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A Heavenly Opus by UtopiaXO

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UtopiaXO (aka Dave Hesketh) embarks on an ambitious scheme to illuminate the minds of humanity and show them the beauty of the planet they call home.

This debut release combines the influences of Brian Eno, Philip Glass, Goldfrapp, Mike Oldfield, Pink Floyd, the Orb, and the Future Sound of London. Quite a mixed bag, there, and Hesketh does an exemplary job of weaving them all together and putting the results through the lens of his individual creativity. His recording studio is located at a conjunction of ley lines, enhancing the spiritual content of the music.

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UTOPIAXO: The Light (CD on UtopiaXO Music

This release from 2009 offers 69 minutes of progressive ambience.

UtopiaXO is Dave Hesketh (playing an assortment of guitars, basses, keyboards, electronics, various obscure percussion, and software). Joining him on this recording are: Sara Hughes (on voice), Philip Meldrum (on extra cymbals), and Jacqueline Barr (on Tibetan bowls and cymbals).

Airy electronics and versatile guitars join forces to produce an excursion into the soul of an holistic Earth.

Celestial textures establish an airy pastiche of dreamy backdrops linking everything together. Flowing keyboards and pacific electronics help to perpetuate that atmospheric milieu in a grand trance fashion. At times, the keyboards adopt progrock sentiments as they express glistening chords that personify delightful ascension.

A plethora of guitars are utilized in crafting this recording, resulting in a lushly stringed presence that shines in a diverse manner. Pleasant strumming, astral glissando, acoustic lilts, lap steel sustains, soaring e-bow spirals--all contributing to elevate the music and maintain an enriching frame of mind throughout this journey of discovery. Hesketh displays a graceful expertise in harnessing the crystalline nature of the guitar and applying that essence to the creation of divine vistas.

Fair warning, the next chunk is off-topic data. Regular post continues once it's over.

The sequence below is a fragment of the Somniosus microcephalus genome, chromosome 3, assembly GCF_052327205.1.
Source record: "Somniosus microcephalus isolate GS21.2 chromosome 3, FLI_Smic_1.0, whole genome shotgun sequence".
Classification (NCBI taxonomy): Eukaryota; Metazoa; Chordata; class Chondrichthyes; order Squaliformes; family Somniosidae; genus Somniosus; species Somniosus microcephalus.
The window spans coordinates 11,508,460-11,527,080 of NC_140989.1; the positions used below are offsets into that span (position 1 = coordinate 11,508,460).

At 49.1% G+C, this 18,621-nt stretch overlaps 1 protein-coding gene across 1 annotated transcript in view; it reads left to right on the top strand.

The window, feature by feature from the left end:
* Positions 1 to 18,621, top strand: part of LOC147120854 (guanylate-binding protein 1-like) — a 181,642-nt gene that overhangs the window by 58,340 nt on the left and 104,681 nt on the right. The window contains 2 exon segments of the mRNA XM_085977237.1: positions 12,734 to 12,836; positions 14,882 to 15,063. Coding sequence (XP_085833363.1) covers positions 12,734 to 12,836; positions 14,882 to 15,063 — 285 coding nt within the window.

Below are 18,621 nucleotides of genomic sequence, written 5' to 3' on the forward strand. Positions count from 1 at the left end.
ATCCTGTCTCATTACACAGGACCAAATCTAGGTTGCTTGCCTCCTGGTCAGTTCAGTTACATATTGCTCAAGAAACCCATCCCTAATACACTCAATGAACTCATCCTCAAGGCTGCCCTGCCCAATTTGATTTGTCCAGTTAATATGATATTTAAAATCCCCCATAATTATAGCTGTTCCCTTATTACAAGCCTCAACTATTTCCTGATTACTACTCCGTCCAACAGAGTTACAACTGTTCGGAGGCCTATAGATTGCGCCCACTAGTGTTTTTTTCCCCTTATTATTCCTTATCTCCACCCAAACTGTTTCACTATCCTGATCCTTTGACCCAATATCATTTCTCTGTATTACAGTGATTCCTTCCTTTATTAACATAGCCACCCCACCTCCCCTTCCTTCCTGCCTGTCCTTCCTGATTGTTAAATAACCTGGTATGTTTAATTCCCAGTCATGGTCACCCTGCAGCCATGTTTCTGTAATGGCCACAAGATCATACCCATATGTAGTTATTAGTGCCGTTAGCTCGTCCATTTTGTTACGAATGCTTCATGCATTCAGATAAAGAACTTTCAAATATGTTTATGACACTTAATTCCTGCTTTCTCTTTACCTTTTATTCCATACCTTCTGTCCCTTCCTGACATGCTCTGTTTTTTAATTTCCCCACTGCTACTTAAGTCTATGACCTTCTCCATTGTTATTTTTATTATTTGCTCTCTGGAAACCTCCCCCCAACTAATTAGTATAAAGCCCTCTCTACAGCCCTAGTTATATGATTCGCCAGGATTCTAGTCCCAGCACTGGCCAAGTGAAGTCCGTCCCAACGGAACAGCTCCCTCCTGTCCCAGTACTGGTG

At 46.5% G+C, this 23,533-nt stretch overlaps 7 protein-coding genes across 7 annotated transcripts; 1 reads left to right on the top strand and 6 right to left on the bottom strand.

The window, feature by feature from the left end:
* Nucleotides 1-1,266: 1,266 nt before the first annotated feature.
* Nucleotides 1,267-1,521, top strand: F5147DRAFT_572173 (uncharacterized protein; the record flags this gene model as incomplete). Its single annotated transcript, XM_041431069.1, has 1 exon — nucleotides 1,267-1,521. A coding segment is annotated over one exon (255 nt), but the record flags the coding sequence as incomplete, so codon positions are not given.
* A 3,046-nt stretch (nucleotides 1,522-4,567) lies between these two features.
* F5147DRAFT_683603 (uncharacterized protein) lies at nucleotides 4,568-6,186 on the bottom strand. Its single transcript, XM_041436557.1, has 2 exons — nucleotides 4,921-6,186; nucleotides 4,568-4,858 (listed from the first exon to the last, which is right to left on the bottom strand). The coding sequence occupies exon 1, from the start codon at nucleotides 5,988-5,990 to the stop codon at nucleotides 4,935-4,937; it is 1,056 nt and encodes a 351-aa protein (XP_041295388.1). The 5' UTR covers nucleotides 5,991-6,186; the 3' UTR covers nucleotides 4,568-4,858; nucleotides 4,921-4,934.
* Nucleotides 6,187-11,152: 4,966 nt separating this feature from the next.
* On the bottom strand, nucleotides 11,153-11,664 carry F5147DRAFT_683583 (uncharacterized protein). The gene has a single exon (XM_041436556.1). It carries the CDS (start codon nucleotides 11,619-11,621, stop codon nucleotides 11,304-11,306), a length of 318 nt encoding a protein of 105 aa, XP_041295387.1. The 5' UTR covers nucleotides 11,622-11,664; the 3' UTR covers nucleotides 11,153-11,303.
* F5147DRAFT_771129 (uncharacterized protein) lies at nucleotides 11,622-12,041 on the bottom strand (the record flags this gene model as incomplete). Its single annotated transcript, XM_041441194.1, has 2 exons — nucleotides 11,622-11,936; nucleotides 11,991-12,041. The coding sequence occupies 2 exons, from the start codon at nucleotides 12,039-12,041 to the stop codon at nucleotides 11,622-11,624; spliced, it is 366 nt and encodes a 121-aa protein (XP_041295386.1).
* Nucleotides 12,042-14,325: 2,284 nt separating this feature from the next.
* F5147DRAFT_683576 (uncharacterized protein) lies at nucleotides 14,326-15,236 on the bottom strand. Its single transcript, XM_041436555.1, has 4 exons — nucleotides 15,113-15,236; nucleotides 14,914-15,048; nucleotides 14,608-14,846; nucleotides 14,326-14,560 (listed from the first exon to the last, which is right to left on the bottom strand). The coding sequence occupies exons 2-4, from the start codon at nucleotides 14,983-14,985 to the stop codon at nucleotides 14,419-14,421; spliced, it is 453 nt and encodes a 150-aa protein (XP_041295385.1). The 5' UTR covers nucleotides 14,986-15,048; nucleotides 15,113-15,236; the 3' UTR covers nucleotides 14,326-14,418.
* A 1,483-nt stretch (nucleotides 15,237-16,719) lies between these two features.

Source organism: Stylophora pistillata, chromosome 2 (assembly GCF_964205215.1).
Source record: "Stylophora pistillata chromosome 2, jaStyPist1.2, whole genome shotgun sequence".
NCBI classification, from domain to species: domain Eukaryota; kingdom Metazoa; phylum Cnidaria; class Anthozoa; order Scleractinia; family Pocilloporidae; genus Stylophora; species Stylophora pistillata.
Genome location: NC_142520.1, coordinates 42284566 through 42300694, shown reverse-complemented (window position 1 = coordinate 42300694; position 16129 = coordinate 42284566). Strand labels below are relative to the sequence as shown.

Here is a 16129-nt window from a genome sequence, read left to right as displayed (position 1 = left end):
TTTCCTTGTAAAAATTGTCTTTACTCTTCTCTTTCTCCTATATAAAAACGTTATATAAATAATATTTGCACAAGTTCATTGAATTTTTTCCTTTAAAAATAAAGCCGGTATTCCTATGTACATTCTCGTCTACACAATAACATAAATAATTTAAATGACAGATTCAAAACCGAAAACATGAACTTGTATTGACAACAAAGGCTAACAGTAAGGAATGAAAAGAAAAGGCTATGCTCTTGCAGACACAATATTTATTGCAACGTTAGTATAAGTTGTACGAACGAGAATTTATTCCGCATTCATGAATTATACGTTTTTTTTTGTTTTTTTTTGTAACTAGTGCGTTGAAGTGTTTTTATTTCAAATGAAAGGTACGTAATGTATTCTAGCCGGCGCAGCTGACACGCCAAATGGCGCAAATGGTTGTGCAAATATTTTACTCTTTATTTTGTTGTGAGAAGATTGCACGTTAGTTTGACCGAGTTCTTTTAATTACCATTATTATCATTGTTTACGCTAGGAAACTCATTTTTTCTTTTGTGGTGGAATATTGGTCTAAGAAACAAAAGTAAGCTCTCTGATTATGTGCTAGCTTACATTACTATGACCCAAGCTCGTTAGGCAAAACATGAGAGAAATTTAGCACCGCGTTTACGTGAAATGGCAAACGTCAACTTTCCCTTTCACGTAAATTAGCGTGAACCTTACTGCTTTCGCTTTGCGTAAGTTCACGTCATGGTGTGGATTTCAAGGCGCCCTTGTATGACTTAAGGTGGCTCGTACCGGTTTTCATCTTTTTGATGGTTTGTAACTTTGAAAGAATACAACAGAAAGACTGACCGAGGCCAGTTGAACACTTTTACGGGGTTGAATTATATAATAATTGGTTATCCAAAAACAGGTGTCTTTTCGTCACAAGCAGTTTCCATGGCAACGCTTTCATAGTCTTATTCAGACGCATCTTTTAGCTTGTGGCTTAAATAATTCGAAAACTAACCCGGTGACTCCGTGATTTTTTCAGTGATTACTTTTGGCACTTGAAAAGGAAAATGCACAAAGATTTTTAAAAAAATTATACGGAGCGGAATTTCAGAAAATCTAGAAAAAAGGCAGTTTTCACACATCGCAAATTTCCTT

While percussion is present, the rhythms are incidental and usually muted, perceptible as subliminal aspects lending artful oomph to dreamy passages.

Violin strains provide a heavenly embellishment, keeping a few tracks afloat.

Breathy vocals (in the style of Gilli Smythe from classic Gong albums) are featured throughout the album, offering guidance more than lyrical content. In one track, this delicate voice recites Blake poetry in a meadow; in another piece, some Keats verse is offered to enhance euphoria. Also heard (here and there) are children at play, conveying a cheerful affinity with the environment. During the last track, Hesketh narrates a personal poem for children everywhere in tandem with some glittery guitar (which will bring a smile to the lips of those who remember the finale of Mike Oldfield’s early works).

These compositions flourish in heartfelt manner, enveloping the listener in a glimmering cocoon of light and buoying them aloft. The tunes migrate through an assortment of sonic realms that embody optimistic panoramas devoted to endearing sedation. Psyches are encouraged into meditative states, then coaxed into lasting epiphanies with bewitching stimuli of genteel character. While ambience is keynote here, the gestalt is frequently tinged with rave trances and progressive sensibilities.

Overall: a superb opus of eternally rewarding scope.

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